Pain vs. Opioid Withdrawal – Can You Tell the Difference? Part 1 of 2
Not so long ago I was in Florida with my family, staying with relatives in a rented condo on the beach. What should have been a nice vacation turned out to be a nightmare for both me and my family.
I was running low on my pain meds, again. This was not new to me by any means. I ran low and often ran out most every month due to taking more than I was prescribed. I simply couldn’t help it. I thought I needed it to avoid back pain. And honestly, I enjoyed the “high” feeling the oxycodone and OxyContin gave me. An added benefit to getting strong pain meds, anti-anxiety medicine and sleeping pills every month from a Nashville pain clinic.
I’m honestly not sure if they thought they were helping me, or if they just wanted me as a recurring monthly patient. one thing’s for sure – I never missed a pain doctor appointment – not once. My pain meds were everything to me when I was addicted.
The family would go down to the beach to take in some sun and swim in the ocean. Most of the time I stayed in the condo watching TV and suffering from lower back pain. Or so I thought.
I had my tens unit with me and kept it on my lower back almost 24/7, convinced it would help with my back pain and just maybe keep me from using too many pain meds. I’m honestly not sure if the tens unit helped or not.
Day five with two more days to go in Florida, I count my pills as I did every morning. That’s how you know you’re addicted by the way – when the first thing you do every morning is count your f’ing pain pills. My back pain is worse than ever and my pill count tells me some really bad news – I’m going to run out of pain meds early, on vacation with my family and in-laws. This is going to suck and suck bad.
I’m already going into withdrawal, whether real or imaginary, I honestly don’t know. Hell, it’s all the same to me.
Once again the family leaves for the beach. I stay back with my tens unit on my back, barely able to sit still, more uncomfortable in my own skin than ever before. All I can think about is running out of pain meds. Withdrawals. Bad withdrawals are on their way toward me. I’m already going into withdrawal, whether real or imaginary I honestly don’t know. Hell, it’s all the same to me.
What I do know is that the pain meds aren’t working lately. My back pain is worse than ever which is how I can justify taking more pills than I’m supposed to.
“This month I won’t take too much. I’ll take less, and even have some left over before my next pain doctor appointment.”
When you’re addicted to opiates, it goes something like this:
You go to your pain doctor and get your refills. You go straight to the pharmacy and leave with full bottles of pills. You feel like you’ve won the f’ing lottery. You’re top of the world because you think to yourself, “I have more than enough now. This month I won’t take too much. I’ll take less, and even have some left over before my next pain doctor appointment”. There’s the lie about your addiction. Even while you’re saying this to yourself you’ve completely forgotten how shitty you felt yesterday having run out of pills and going into full withdrawal. You already know you’re going to run out early. But, you’ve got a full bottle right now and nothing else in life matters.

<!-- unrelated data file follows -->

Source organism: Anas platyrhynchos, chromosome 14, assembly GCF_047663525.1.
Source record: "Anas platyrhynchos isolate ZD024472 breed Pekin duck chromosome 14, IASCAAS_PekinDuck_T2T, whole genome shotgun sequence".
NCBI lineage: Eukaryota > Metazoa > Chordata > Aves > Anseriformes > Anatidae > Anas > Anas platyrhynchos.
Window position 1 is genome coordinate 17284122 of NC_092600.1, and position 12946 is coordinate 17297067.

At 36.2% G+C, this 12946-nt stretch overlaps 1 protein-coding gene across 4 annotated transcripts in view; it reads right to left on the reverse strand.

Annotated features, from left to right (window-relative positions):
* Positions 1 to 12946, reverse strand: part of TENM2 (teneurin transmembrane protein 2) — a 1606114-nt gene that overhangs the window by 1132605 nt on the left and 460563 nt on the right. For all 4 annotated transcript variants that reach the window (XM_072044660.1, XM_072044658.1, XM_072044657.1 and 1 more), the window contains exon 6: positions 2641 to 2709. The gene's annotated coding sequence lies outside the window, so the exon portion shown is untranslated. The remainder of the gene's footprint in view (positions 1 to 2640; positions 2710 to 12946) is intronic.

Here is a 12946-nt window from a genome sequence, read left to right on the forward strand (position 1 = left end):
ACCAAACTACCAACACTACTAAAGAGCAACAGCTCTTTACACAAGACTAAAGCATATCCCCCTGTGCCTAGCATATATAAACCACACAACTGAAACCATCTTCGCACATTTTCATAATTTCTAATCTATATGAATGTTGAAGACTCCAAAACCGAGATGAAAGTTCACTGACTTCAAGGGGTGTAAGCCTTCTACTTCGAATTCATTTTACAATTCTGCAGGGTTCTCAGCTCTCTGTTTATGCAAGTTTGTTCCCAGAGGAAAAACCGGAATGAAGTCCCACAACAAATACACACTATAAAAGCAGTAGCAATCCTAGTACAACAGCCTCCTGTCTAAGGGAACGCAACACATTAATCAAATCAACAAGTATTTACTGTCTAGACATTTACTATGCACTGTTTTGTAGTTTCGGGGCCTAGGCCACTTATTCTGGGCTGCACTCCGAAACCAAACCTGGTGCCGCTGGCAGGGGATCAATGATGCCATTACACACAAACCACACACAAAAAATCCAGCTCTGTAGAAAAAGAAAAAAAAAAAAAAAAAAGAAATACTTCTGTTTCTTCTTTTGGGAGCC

You take a pill or two. Feel the warmth spread throughout your body like a warm blanket. Relax, you’ve got more than enough to last for weeks. Your motivation comes back. Your personality comes back. You’ve gone from shaking, miserable addict in withdrawals to becoming the nicest person in the world. Thank you pills – You’ve saved me again. I am myself again.
The next couple of weeks are good. You wake up, count your pills, take them as needed, stay motivated, get your work done, spend time with family and sometimes sleep like a baby. These pills are fricken amazing. They take away my back pain, make me feel like Superman, and allow me to go right to sleep when it’s time for bed. What a miracle these things are.
You tell yourself stories of how you’ll fix your pill shortage every time you take a little extra, making the end of the month even worse than it already was.
It’s usually around the beginning of week four that things begin to go sour. Your daily pill count tells you you’re a couple days short. No worries. Sometimes you can convince your doctor you had “ancillary pain” and needed a little extra to get through the day. Other times you can sweet talk the pharmacist, maybe even lying by telling them you’re traveling soon and need your refill early. You tell yourself stories of how you’ll fix your pill shortage every time you take a little extra, making the end of the month even worse than it already was. You know it inside, but you lie to yourself over and over, month after month.
So I’m sitting in the condo, family is at the beach, worried sick about going into withdrawal on vacation. There’s no way I can get an early refill, especially while in another state. This is going to be a rough end to our vacation.
Granny to the rescue.
I notice my grandmother has brought her mini pharmacy with her on the trip. A Tupperware bin filled with an assortment of pills is sitting on top of the refrigerator. I decide it’s time to take a look at her inventory.
Sure enough, Granny has brought some pain meds with her. Not sure why she even has them. They’ve expired months ago, which means she’s not even taking them. Nor, will she notice a few missing, right?
I take a few pills (maybe five or ten?) from each of her bottles. Hydrocodone, oxymorphone and Percocet. Jackpot! I’m saved! Her pills combined with mine will get me home safely without going into withdrawal and even give me a day extra to get back to my pain doctor. Again, I’ve hit the lottery. I have more than enough pills now.
I take off the tens unit and join the family at the beach. All is good again. I’m back to being myself.
Part 2 coming soon…
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